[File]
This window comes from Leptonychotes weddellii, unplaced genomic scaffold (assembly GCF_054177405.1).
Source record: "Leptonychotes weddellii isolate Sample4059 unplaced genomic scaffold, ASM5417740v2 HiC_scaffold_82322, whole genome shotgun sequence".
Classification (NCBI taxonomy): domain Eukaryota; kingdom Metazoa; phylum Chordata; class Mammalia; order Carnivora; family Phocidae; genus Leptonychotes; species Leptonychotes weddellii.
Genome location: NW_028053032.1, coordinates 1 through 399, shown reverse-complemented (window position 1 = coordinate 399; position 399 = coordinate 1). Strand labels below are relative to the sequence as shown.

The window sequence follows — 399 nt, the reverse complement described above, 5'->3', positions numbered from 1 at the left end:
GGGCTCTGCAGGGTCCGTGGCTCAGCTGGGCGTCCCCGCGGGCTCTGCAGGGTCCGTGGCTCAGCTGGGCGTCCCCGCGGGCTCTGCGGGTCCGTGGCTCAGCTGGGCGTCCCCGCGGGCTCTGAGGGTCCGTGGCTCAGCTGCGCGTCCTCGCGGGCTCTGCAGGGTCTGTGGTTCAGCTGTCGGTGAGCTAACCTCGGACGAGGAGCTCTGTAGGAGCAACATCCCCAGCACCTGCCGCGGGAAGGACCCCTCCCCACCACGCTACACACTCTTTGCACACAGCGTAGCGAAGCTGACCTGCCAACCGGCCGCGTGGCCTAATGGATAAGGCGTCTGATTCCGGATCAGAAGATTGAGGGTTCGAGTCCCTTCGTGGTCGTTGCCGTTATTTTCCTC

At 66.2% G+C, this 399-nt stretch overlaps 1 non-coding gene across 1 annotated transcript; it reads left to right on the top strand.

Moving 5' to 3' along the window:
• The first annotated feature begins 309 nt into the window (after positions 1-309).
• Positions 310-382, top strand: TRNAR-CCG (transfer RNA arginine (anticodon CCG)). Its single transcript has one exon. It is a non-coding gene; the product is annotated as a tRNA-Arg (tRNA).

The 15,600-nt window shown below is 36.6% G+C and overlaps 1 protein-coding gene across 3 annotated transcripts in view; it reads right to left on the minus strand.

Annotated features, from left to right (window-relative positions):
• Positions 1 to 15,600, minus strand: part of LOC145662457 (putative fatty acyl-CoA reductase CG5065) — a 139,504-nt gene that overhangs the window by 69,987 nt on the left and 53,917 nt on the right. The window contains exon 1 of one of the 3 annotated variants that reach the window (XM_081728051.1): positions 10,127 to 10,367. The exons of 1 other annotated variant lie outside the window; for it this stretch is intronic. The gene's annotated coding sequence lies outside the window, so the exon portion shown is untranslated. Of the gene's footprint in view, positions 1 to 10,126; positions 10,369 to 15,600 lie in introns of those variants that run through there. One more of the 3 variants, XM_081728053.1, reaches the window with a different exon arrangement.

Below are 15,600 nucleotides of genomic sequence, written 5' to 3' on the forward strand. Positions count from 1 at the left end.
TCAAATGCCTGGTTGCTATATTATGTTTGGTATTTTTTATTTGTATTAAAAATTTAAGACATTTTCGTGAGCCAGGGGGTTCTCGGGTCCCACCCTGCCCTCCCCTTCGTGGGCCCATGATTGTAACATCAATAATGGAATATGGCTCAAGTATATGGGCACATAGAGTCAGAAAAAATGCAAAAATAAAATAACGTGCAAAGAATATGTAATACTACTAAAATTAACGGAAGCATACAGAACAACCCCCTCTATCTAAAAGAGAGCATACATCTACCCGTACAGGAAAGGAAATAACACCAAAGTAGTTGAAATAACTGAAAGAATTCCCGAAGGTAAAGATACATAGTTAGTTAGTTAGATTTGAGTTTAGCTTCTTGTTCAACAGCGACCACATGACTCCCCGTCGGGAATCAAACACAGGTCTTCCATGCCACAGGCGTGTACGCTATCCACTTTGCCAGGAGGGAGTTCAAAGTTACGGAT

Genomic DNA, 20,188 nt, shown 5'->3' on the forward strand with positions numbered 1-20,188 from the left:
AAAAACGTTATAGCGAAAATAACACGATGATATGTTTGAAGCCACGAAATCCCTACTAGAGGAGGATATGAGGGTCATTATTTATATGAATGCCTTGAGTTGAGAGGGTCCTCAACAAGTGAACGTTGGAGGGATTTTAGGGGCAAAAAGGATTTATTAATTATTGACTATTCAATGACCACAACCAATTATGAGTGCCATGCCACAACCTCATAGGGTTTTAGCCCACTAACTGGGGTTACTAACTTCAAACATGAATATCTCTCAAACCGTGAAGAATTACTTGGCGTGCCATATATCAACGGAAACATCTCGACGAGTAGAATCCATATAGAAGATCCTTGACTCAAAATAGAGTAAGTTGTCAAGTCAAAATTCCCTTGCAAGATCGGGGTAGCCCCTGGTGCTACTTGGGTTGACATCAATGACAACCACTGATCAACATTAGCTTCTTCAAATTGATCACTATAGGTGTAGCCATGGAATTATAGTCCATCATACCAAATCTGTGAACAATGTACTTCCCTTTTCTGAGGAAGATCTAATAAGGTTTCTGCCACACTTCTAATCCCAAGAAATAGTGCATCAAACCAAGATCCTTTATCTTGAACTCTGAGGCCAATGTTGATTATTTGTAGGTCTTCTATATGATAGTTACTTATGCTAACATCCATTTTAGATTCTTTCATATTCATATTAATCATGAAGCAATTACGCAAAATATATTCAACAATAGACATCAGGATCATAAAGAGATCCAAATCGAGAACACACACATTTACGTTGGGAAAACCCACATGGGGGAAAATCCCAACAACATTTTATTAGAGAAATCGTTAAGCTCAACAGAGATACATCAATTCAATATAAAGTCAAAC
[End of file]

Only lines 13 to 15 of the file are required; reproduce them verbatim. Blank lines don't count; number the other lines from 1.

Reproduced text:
• Positions 1 to 15,600, minus strand: part of LOC145662457 (putative fatty acyl-CoA reductase CG5065) — a 139,504-nt gene that overhangs the window by 69,987 nt on the left and 53,917 nt on the right. The window contains exon 1 of one of the 3 annotated variants that reach the window (XM_081728051.1): positions 10,127 to 10,367. The exons of 1 other annotated variant lie outside the window; for it this stretch is intronic. The gene's annotated coding sequence lies outside the window, so the exon portion shown is untranslated. Of the gene's footprint in view, positions 1 to 10,126; positions 10,369 to 15,600 lie in introns of those variants that run through there. One more of the 3 variants, XM_081728053.1, reaches the window with a different exon arrangement.

Below are 15,600 nucleotides of genomic sequence, written 5' to 3' on the forward strand. Positions count from 1 at the left end.
TCAAATGCCTGGTTGCTATATTATGTTTGGTATTTTTTATTTGTATTAAAAATTTAAGACATTTTCGTGAGCCAGGGGGTTCTCGGGTCCCACCCTGCCCTCCCCTTCGTGGGCCCATGATTGTAACATCAATAATGGAATATGGCTCAAGTATATGGGCACATAGAGTCAGAAAAAATGCAAAAATAAAATAACGTGCAAAGAATATGTAATACTACTAAAATTAACGGAAGCATACAGAACAACCCCCTCTATCTAAAAGAGAGCATACATCTACCCGTACAGGAAAGGAAATAACACCAAAGTAGTTGAAATAACTGAAAGAATTCCCGAAGGTAAAGATACATAGTTAGTTAGTTAGATTTGAGTTTAGCTTCTTGTTCAACAGCGACCACATGACTCCCCGTCGGGAATCAAACACAGGTCTTCCATGCCACAGGCGTGTACGCTATCCACTTTGCCAGGAGGGAGTTCAAAGTTACGGAT